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ERIC Number: EJ1113700
Record Type: Journal
Publication Date: 2016
Pages: 33
Abstractor: As Provided
ISSN: ISSN-0276-8739
Inconvenient Truth? Do Collective Bargaining Agreements Help Explain the Mobility of Teachers within School Districts?
Goldhaber, Dan; Lavery, Lesley; Theobald, Roddy
Journal of Policy Analysis and Management, v35 n4 p848-880 Fall 2016
We utilize detailed teacher-level longitudinal data from Washington State to investigate patterns of teacher mobility in districts with different collective bargaining agreement (CBA) transfer provisions. Specifically, we estimate the log odds that teachers of varying experience and effectiveness levels transfer out of their schools to other schools in the district in Washington kindergarten through 12th grade (K-12) public schools. We find little consistent evidence relating voluntary transfer provisions in CBAs to patterns in teacher mobility, but do find evidence that patterns in within-district mobility by teacher experience and effectiveness vary between districts that do not use seniority in involuntary transfer decisions and those that use seniority as a tiebreaker or the only factor in these moves. In models that consider teacher experience, the interaction between teacher experience and school disadvantage in teacher transfer decisions is more extreme in districts with strong involuntary seniority transfer protections; novice teachers are even more likely to stay in disadvantaged schools, and veteran teachers are even more likely to leave disadvantaged schools. On the other hand, models that consider value-added measures of teacher effectiveness suggest that more effective teachers are less likely to leave disadvantaged schools in districts that do use seniority in involuntary transfer decisions, that is, seniority transfer provisions could actually make the distribution of output-based measures of quality more equitable. Taken together, these results suggest that seniority transfer provisions may have differential impacts on the distributions of teacher experience and effectiveness.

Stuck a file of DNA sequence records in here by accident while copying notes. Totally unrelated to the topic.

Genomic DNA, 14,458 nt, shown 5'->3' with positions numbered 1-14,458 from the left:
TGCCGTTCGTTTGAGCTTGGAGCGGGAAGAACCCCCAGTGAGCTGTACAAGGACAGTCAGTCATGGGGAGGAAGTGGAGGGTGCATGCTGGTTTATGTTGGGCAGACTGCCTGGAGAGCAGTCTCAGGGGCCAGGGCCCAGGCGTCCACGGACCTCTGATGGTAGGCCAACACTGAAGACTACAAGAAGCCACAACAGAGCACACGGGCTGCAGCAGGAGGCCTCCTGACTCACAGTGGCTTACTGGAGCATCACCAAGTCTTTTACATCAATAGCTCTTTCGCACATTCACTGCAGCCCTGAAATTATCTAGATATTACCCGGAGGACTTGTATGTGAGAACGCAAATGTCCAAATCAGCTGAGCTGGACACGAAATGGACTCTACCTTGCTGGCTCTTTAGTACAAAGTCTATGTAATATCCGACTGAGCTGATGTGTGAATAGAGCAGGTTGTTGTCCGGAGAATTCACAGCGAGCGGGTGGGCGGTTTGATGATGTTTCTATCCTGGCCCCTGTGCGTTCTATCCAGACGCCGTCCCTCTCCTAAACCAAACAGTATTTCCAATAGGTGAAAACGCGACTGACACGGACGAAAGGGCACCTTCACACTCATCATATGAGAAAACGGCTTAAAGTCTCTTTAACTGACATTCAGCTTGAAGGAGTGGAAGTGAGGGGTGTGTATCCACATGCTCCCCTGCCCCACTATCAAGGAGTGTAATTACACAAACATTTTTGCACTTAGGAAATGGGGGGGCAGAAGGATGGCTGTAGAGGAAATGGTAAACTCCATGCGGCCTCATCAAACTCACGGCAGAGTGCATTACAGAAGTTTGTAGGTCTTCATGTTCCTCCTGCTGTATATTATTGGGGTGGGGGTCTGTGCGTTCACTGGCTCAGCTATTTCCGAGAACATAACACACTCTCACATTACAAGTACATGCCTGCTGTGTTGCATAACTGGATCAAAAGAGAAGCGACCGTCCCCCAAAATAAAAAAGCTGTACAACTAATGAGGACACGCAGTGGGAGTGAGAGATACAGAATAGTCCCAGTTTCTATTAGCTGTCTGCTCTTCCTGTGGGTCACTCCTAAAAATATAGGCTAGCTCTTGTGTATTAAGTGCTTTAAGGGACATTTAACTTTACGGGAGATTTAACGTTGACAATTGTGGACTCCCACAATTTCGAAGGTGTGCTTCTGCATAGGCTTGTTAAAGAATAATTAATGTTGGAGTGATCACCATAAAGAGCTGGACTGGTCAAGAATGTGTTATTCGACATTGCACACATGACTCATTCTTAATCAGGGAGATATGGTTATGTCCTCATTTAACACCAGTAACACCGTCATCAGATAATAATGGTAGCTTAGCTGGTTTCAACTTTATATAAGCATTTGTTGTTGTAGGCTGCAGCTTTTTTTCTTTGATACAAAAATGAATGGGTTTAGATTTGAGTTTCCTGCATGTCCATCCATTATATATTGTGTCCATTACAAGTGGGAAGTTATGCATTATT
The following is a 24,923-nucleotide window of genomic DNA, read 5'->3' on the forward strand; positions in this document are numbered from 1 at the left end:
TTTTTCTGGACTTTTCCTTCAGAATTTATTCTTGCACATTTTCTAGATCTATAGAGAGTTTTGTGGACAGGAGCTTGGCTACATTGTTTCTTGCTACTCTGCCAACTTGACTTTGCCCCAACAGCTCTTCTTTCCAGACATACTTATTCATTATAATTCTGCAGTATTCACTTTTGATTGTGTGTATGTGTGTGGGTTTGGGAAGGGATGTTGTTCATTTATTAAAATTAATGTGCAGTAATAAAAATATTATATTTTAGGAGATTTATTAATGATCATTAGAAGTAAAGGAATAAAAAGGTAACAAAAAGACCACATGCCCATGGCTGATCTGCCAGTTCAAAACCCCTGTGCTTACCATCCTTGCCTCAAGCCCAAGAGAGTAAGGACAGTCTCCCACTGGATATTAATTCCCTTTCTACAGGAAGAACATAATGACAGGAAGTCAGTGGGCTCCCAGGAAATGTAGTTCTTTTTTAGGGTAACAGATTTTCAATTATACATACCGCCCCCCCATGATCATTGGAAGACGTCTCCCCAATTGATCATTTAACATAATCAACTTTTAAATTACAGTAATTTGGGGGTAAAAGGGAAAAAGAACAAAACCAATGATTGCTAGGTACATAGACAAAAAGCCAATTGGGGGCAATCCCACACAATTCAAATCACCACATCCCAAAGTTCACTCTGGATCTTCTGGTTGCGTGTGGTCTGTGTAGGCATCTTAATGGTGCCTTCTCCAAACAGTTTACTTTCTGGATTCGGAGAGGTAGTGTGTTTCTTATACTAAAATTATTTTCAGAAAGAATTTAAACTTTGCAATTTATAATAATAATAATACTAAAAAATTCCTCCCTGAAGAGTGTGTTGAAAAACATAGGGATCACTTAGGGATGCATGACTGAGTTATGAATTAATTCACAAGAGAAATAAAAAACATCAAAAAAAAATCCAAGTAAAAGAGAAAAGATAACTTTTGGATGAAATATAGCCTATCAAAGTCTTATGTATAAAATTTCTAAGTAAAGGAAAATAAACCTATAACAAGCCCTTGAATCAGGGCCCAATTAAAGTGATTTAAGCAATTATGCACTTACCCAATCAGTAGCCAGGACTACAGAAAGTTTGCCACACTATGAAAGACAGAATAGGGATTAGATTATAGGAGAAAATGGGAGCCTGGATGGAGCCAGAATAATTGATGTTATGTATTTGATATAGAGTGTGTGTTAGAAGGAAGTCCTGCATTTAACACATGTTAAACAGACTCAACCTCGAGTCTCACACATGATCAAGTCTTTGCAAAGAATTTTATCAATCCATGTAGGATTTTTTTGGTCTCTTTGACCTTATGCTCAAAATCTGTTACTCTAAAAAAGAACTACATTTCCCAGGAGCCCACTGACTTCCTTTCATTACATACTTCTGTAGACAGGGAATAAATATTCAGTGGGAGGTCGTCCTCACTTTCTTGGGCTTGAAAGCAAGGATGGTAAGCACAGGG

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Publication Type: Journal Articles; Reports - Research
Education Level: Elementary Secondary Education; Early Childhood Education
Audience: N/A
Language: English
Sponsor: N/A
Authoring Institution: N/A
Identifiers - Location: Washington
Grant or Contract Numbers: N/A